- Our last presenter was Peter Reske, managing editor of music and worship resources at Concordia Publishing House, who presented Six Lessons from a Hymnal Editor. He opened by telling us that the Church needs good hymns. He spoke of how hymnody is the intersection of three disciplines: theology, poetry, and music, and how those who would write hymns must be students of all three disciples. Writers must write; they must also read. Study hymnals and hymnology, poetry, theology, and music. He emphasized that writers must be willing to edit themselves severely--or as he quoted Arthur Quiller-Couch, "Murder your darlings." And at the end he discussed various methods of getting the hymns out into the Church.
All in all, the presenters gave an excellent overview of the craft of writing hymns. Though each presenter nibbled at it, the only thing that was missing, I think, was a full-on theological presentation, something to round all of it out and bring it all together. That being said, I was pleased with the content we were given and plan to use their teachings to improve what I've already written and shape what I hope to write in the future.
One of the highlights of the conference for me was the opportunities for prayer. We gathered a number of times each day for prayer offices. The services were liturgical, used directly from Lutheran Service Book. We prayed numerous psalms. We sang hymns--and sang and sang and sang! On Monday night we had a hymn sing, hymns from LSB interspersed with hymns from the conference attendees. It was scheduled to be half an hour. Pastor Weedon, who was worship leader, master of ceremonies, and head honcho for the conference, extended that to 45 minutes, and finally let it run for a full hour before we moved into Compline. The singing was glorious, often done in four-part harmony without the aid of the organ--though Dr. Herl graciously thundered out anything we selected. It was a foretaste of eternity, when we will join in the hymns of "angels and archangels and all the company of heaven."
Gemütlichkeit and free time
Whenever Lutherans get together for conferences, there is always the conference within the conference. This is where the rubber hits the road; this is where the actual work gets done, in a sense. The attendees sit around in smaller groups with beer and wine, cigars, and snacks, and they shoot the proverbial breeze. When you gather thirty attendees along with presenters and a few guests, people with diverse backgrounds, you're bound to have some interesting dynamics. Sometimes it was reunions of old friends. In other cases it was complete strangers or "internet friends" meeting for the first time. Excellent discussions, the singing of even more hymns, and the consumption of Lutheran beverages were hallmarks of our free time. (I don't think any of us will look at St. Ambrose the same way ever again. *wink*)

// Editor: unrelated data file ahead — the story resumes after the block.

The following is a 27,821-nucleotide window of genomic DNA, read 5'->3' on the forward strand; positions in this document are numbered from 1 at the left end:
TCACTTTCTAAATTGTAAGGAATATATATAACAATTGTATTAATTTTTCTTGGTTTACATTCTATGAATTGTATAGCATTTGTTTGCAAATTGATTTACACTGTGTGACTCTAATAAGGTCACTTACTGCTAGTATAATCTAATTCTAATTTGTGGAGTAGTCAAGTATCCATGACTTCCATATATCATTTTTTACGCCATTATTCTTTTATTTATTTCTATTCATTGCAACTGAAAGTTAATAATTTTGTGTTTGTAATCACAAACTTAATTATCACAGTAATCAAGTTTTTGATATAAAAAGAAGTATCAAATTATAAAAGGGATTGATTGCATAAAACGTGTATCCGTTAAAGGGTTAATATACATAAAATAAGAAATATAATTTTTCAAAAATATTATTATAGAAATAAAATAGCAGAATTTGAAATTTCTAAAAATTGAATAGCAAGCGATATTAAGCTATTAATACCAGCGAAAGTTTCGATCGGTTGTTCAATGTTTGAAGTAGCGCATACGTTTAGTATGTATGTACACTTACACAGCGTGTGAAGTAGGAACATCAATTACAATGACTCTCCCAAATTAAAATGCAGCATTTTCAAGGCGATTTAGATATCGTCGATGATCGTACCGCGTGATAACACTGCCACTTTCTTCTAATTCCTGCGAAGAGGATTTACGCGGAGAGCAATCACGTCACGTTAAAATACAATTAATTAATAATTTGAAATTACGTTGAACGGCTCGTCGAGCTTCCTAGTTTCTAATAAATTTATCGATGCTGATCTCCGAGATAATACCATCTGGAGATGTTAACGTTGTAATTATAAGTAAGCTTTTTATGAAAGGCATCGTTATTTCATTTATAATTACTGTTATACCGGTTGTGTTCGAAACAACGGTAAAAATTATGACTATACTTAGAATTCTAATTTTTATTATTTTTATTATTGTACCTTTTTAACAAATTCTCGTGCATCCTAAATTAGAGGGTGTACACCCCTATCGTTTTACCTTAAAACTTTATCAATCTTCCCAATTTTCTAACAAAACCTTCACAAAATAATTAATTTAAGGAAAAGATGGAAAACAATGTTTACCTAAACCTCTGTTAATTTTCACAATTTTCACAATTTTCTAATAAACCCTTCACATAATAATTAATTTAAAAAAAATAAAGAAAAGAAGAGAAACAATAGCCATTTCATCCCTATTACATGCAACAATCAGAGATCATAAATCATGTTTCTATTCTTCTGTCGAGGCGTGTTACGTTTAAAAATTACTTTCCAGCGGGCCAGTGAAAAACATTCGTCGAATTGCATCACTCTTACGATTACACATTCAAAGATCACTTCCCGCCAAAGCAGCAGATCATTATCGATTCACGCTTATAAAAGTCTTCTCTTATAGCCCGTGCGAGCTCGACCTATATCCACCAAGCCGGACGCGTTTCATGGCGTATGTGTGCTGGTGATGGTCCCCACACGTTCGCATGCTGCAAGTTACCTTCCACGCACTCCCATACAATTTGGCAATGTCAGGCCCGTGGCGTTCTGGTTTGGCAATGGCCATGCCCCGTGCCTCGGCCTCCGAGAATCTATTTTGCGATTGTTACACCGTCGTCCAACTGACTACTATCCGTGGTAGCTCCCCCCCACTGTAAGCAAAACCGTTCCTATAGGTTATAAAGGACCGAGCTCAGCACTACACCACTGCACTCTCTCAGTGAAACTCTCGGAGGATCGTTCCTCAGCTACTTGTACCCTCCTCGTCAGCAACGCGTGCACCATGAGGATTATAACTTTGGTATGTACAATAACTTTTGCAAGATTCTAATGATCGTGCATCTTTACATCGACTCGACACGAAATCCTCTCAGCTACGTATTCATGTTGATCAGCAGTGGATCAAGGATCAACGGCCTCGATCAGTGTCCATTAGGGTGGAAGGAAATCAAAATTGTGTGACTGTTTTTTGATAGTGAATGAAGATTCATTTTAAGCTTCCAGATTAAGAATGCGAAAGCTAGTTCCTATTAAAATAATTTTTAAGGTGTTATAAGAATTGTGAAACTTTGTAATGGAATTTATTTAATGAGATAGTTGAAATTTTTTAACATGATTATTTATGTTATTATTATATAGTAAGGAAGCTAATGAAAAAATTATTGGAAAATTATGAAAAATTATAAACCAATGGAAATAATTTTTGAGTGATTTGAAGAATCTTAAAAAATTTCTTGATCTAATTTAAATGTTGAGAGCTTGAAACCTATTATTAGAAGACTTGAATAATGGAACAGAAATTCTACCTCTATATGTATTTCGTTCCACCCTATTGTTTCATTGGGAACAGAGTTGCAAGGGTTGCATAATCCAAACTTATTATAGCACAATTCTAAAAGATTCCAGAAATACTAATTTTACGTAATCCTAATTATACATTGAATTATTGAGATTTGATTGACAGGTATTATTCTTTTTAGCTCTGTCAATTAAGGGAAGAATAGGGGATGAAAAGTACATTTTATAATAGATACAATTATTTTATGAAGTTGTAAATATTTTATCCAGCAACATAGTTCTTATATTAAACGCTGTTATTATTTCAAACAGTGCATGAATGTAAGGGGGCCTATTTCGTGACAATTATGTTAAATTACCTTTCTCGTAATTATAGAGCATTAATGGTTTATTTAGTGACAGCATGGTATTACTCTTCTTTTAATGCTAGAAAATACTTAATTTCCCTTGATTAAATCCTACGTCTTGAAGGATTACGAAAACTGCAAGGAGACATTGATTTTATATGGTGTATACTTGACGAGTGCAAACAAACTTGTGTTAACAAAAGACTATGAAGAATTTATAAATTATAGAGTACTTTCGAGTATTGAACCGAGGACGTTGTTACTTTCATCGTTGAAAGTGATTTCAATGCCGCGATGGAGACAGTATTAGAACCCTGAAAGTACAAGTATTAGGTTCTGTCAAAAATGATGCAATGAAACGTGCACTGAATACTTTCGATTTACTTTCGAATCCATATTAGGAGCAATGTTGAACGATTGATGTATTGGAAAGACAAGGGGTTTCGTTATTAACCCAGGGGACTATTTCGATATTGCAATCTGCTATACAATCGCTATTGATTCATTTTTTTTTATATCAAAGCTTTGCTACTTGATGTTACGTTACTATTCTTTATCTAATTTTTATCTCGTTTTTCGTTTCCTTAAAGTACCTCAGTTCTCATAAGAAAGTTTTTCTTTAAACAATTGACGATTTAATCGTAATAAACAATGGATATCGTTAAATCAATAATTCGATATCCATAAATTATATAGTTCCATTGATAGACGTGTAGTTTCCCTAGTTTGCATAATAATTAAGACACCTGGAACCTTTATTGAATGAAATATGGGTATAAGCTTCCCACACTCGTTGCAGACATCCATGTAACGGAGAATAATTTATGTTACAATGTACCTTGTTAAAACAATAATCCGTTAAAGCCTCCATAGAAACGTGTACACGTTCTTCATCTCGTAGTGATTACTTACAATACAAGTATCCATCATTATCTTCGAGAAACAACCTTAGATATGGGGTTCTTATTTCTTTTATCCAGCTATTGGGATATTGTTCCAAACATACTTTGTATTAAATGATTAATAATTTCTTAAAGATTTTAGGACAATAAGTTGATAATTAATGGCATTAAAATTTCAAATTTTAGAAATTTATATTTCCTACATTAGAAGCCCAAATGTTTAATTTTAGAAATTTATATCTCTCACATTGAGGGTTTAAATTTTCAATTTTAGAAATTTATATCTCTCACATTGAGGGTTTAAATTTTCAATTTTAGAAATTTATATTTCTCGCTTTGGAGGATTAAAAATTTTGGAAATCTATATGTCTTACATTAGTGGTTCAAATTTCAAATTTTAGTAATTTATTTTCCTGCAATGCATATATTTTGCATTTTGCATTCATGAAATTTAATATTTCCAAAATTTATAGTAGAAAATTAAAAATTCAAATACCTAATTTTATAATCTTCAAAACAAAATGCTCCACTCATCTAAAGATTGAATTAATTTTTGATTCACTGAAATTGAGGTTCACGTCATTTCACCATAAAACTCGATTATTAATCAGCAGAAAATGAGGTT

It would not be an exaggeration for me to say that I'm different now than I was before the conference. If you've ever been to a Higher Things conference, you probably know what I mean when I say that. When you spend an intense period of time with a group of people and learn about the Word and God's gift of song and story, you can't help but be molded, shaped, by what you've heard and seen. (By the way, that's why in-house seminary education is so vitally important.) In some ways I wish the conference had been longer, but if the truth were told, after three days my head was so stuffed with information and thoughts and...stuff, and it's going to take a while to unpack it all.
I am very thankful to have had this opportunity, and I would like to thank those who organized it; the presenters who gave of their time and knowledge and experience; those who provided the financial backing to make it a free conference for the attendees; my fellow participants, whom I hope to get many chances to meet with and maybe even work with in the future; and my wife, family, and congregation, none of whom begrudged me the time to attend.